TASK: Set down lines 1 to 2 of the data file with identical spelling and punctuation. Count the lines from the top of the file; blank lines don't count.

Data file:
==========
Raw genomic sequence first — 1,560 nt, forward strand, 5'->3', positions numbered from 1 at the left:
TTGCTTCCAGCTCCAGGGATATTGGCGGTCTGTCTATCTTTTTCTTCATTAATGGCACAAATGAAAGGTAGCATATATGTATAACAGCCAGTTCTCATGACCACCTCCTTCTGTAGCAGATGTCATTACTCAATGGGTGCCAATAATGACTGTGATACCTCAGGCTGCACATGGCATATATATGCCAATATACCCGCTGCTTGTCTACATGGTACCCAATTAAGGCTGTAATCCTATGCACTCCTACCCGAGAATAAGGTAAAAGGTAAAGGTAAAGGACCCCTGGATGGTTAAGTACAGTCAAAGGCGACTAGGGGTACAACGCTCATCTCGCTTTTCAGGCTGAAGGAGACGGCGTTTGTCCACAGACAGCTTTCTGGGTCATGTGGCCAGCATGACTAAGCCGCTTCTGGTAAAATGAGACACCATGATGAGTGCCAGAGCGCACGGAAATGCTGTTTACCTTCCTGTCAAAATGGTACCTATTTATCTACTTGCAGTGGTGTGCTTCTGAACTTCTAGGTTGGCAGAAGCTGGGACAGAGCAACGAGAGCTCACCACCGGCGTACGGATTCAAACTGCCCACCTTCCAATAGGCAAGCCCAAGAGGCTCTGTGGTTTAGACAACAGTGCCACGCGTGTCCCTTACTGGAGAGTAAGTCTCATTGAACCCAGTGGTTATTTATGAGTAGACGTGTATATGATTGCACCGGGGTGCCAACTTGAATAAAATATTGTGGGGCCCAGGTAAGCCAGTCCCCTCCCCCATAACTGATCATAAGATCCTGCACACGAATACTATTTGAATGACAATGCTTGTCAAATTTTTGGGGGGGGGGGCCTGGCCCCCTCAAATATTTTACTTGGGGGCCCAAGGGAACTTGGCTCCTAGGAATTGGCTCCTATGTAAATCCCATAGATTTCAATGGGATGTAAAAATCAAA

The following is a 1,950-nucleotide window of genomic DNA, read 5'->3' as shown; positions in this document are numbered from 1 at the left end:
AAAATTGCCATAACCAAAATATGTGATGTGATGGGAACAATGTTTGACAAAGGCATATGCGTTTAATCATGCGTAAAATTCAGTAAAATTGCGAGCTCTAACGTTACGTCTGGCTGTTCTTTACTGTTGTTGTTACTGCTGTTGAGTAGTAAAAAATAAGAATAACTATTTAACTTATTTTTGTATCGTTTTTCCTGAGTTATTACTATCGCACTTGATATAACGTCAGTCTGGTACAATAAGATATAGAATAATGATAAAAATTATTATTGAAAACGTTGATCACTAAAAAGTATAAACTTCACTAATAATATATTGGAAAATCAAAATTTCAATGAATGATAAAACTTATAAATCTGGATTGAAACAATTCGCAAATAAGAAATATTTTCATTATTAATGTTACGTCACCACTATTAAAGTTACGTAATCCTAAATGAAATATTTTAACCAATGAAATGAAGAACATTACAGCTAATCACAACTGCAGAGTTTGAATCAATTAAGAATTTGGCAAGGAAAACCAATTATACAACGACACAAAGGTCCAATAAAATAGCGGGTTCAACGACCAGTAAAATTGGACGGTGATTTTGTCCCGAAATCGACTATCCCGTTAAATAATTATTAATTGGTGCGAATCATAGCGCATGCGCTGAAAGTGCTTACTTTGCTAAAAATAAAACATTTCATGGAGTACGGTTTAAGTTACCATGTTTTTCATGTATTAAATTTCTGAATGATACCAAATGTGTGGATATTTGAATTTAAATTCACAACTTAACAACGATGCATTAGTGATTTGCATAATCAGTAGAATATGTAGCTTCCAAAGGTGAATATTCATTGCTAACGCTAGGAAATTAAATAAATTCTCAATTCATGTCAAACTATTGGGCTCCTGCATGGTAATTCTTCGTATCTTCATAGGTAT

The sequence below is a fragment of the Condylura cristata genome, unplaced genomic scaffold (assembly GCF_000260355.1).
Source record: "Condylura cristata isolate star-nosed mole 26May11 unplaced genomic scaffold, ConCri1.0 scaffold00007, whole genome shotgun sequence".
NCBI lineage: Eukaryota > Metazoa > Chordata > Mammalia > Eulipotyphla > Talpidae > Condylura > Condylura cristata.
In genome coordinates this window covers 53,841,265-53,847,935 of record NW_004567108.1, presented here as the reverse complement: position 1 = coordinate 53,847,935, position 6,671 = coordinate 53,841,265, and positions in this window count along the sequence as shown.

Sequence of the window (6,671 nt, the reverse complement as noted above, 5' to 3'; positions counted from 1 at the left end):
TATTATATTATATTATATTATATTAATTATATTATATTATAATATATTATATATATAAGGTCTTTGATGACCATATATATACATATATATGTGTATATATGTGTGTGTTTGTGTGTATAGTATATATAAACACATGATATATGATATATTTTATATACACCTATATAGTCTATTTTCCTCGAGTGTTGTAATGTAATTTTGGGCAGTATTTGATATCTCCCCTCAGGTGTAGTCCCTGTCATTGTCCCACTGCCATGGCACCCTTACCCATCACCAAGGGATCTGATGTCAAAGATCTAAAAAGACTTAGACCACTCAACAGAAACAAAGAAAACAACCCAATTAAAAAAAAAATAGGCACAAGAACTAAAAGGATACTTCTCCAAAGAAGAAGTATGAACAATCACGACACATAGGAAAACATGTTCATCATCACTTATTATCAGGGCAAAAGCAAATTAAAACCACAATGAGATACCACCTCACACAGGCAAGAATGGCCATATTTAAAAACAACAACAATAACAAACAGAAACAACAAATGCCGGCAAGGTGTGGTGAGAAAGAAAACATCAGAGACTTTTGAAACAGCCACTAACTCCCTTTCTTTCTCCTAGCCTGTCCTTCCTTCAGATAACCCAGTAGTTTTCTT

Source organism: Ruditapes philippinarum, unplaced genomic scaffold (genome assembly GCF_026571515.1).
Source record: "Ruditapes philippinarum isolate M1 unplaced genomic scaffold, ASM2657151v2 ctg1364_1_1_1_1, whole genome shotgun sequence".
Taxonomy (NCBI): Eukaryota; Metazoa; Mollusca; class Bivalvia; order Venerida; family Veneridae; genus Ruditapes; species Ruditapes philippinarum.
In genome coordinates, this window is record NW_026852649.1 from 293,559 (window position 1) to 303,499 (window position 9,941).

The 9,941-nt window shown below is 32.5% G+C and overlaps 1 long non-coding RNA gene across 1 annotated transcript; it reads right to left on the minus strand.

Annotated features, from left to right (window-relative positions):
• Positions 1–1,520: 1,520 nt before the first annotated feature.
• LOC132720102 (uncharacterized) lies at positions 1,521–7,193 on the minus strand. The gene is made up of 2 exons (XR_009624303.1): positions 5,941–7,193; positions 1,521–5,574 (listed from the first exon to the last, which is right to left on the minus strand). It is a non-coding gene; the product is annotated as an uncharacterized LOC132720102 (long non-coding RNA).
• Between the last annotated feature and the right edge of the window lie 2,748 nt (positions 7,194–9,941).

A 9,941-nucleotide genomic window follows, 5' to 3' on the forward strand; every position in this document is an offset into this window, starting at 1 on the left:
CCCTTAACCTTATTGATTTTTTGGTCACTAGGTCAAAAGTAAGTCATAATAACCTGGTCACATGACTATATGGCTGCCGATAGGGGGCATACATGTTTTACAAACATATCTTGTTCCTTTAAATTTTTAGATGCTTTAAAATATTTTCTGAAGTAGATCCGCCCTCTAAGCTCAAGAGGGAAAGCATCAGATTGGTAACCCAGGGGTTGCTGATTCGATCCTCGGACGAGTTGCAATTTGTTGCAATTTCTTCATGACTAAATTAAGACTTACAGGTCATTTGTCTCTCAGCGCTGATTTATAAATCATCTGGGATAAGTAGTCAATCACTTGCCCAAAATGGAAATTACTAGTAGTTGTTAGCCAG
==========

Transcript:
Raw genomic sequence first — 1,560 nt, forward strand, 5'->3', positions numbered from 1 at the left:
TTGCTTCCAGCTCCAGGGATATTGGCGGTCTGTCTATCTTTTTCTTCATTAATGGCACAAATGAAAGGTAGCATATATGTATAACAGCCAGTTCTCATGACCACCTCCTTCTGTAGCAGATGTCATTACTCAATGGGTGCCAATAATGACTGTGATACCTCAGGCTGCACATGGCATATATATGCCAATATACCCGCTGCTTGTCTACATGGTACCCAATTAAGGCTGTAATCCTATGCACTCCTACCCGAGAATAAGGTAAAAGGTAAAGGTAAAGGACCCCTGGATGGTTAAGTACAGTCAAAGGCGACTAGGGGTACAACGCTCATCTCGCTTTTCAGGCTGAAGGAGACGGCGTTTGTCCACAGACAGCTTTCTGGGTCATGTGGCCAGCATGACTAAGCCGCTTCTGGTAAAATGAGACACCATGATGAGTGCCAGAGCGCACGGAAATGCTGTTTACCTTCCTGTCAAAATGGTACCTATTTATCTACTTGCAGTGGTGTGCTTCTGAACTTCTAGGTTGGCAGAAGCTGGGACAGAGCAACGAGAGCTCACCACCGGCGTACGGATTCAAACTGCCCACCTTCCAATAGGCAAGCCCAAGAGGCTCTGTGGTTTAGACAACAGTGCCACGCGTGTCCCTTACTGGAGAGTAAGTCTCATTGAACCCAGTGGTTATTTATGAGTAGACGTGTATATGATTGCACCGGGGTGCCAACTTGAATAAAATATTGTGGGGCCCAGGTAAGCCAGTCCCCTCCCCCATAACTGATCATAAGATCCTGCACACGAATACTATTTGAATGACAATGCTTGTCAAATTTTTGGGGGGGGGGGCCTGGCCCCCTCAAATATTTTACTTGGGGGCCCAAGGGAACTTGGCTCCTAGGAATTGGCTCCTATGTAAATCCCATAGATTTCAATGGGATGTAAAAATCAAA